Batumi: Black Sea Casino Town

Posted by in Culture, Travel

The ultra cool Nova and the futuristic McDonald’s (not the one in the square as mentioned below)


If you’re a late riser then Batumi could be your town. Even the McDonald’s opens at 10am by which time (in the summer) it’s already hot and half the day is gone. There are few exceptions; modern coffee NOVA (8am), a street over on Gorgasali is Provence (9am) and Blue Elephant near McDs in the square. So I end up going to SPAR and buying a yogurt and coffee – cheaper if nothing else.

Oh if you’re expecting a pain au chocolate with your coffee that too is for now a pipe dream. More common is an actual dessert; chocolate mousse, chocolate cheesecake etc). Hardly what you would want for breakfast. Batumi is like Monaco, Macau and others; a Casino town and maybe those utilising such places are big on bright lights, less so on the early morning sunlight.

Hotels against the blue.


Batumi is surprisingly packed with interesting architecture (old and modern) but some say it’s lost its charm with the huge hotel chains lining the Black Sea coast along Egnate Ninoshvili St – Le Meridien, Radisson Blu, Hilton and Marriott (currently being built). If these are outside your budget there are plenty of hostels to accommodate but some close during winter.

The city makes the most of its coast with a long boulevard which is a nice walk beginning around the moving sculpture Ali and Nino. I’m not a huge fan of sculpture but this is one of the rare occasions when it really is mesmerising. Watch for long enough to see them pass through each other and on certain angles appear to kiss.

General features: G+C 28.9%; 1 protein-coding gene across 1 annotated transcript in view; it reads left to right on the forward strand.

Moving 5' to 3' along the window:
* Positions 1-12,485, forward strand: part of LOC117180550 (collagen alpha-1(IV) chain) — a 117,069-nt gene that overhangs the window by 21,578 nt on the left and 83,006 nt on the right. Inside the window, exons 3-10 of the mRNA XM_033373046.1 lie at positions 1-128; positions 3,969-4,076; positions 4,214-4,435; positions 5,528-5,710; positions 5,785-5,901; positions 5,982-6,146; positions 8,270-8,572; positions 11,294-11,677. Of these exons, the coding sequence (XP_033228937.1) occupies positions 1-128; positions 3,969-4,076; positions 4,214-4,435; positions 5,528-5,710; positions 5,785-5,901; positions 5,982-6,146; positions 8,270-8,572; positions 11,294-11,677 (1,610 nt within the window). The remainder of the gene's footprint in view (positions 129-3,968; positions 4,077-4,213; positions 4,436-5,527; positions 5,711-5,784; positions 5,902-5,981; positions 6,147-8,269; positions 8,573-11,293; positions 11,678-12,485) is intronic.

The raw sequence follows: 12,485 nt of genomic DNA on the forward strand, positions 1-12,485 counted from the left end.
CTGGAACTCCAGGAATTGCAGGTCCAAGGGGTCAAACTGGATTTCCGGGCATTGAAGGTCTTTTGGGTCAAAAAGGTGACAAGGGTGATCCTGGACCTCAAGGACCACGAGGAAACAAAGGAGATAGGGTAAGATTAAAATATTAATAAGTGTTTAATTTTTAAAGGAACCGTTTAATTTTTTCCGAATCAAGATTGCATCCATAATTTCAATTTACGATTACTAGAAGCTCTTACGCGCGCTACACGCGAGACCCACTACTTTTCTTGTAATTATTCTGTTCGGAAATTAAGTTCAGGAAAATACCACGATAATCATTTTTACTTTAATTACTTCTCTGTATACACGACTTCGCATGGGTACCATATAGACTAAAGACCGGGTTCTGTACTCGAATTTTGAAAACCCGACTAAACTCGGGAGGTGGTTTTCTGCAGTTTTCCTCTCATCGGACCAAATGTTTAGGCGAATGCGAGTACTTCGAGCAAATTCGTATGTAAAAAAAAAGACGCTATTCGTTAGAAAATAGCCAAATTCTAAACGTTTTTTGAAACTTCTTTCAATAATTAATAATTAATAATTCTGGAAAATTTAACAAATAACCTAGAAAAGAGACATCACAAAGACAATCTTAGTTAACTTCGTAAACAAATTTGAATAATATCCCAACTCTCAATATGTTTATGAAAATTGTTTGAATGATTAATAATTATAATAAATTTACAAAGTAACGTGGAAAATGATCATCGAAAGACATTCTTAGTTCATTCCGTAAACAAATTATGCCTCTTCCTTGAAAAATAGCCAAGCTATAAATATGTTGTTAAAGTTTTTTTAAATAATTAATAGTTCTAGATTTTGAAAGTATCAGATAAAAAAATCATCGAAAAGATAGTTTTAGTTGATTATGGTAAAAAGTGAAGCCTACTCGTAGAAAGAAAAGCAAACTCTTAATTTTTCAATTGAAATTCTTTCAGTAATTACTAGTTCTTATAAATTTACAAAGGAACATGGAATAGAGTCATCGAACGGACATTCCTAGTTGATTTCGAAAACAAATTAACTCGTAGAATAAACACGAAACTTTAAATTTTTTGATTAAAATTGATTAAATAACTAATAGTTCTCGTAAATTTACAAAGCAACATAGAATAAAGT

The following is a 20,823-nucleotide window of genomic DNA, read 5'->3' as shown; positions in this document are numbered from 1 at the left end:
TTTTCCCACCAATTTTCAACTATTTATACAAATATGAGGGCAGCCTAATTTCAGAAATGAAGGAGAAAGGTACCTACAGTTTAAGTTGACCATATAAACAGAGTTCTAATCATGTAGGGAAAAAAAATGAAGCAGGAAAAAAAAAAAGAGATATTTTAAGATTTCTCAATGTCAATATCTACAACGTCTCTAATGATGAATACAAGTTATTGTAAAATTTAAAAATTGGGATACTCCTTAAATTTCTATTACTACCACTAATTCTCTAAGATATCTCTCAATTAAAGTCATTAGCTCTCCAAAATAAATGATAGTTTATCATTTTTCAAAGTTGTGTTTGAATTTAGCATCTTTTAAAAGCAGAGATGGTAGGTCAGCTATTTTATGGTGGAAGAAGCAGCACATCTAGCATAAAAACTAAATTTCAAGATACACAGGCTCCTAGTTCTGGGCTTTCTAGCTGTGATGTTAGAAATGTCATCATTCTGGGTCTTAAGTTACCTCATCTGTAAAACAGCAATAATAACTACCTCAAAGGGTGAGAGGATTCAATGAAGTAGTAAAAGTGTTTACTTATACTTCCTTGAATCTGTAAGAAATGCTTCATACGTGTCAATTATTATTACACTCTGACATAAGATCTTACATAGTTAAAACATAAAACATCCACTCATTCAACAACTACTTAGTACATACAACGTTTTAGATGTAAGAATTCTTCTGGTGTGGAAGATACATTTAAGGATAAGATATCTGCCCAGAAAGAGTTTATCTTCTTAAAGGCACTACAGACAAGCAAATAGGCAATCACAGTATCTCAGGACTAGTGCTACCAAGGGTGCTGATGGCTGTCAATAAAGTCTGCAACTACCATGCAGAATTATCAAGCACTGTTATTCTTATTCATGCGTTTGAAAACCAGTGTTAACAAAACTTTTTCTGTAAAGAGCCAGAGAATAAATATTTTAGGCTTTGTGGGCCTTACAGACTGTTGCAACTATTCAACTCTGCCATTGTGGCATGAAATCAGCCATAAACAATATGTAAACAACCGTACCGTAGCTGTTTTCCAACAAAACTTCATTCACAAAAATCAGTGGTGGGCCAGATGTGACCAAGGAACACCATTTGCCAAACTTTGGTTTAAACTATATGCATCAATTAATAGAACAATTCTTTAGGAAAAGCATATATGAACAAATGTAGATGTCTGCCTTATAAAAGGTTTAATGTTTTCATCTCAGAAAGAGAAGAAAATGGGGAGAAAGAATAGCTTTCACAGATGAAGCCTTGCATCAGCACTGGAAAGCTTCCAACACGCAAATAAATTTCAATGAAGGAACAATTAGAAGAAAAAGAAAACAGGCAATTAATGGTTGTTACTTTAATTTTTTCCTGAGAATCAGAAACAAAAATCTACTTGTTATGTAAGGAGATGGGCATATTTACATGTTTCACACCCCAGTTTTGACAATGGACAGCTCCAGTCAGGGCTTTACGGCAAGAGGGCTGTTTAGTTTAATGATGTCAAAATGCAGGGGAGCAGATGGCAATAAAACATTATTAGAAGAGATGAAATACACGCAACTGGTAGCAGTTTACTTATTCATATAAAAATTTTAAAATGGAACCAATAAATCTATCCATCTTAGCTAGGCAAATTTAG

When I and a friend call in at the classy Sable (it has one of those outdoor sitting areas common in Paris) and order Omelettes we’re not expecting to be waiting half an hour later (how bloody hard is it to make an Omelette!?) My dessert arrives first – it’s good but why, just why would you think someone wanted the dessert first, Jeez!?

Yummi, a small store just up from the Armenian church, have all sorts for sale including the Churchkhela (grape and nuts that look like sausages). The only way I can describe theme is they’re like a wine gum with a nut inside. Some call them Georgian Snickers – not sure I’d go that far.

Ali and Nino ponder the Alphabet tower.


Another of the unmissable sights in this part of Batumi is the Alphabet Tower designed by Spanish Architect Alberto Domingo Cabo. It’s unusual in that the Georgian alphabet spirals up its exterior and ascending in its glass lift (20GEL about £6) was a little unnerving. 

A bit like Charlie and the Glass Elevator it seemed to take ages for the top to arrive. 130 metres – modest by world standards but still high enough. The Le Meridien has a small golden Ferris wheel in its design but I’ve never seen it in use so perhaps it is just cosmetic but why put it there just to be a decoration? 

As I’m in tourist mode, I treat myself to doing the Cable Car about a 10 minute stroll along the waterfront housed in a modern pointy building. 30GEL (£9) to go up and down – bargain. Cable cars are always so strange, like a slow motion plane gently drifting up on a wire with the occasional jolt when it takes the towers holding the cable. About a 10 minute journey each way.

It was a beautiful day (no U2 pun) and I’m glad I did it. At the top the breeze was just right for me to take a latte outside on the terrace overlooking the cable cars darting out and making their descent back down to the main drag. So 50GEL to do both Alphabet Tower and the Cable Car.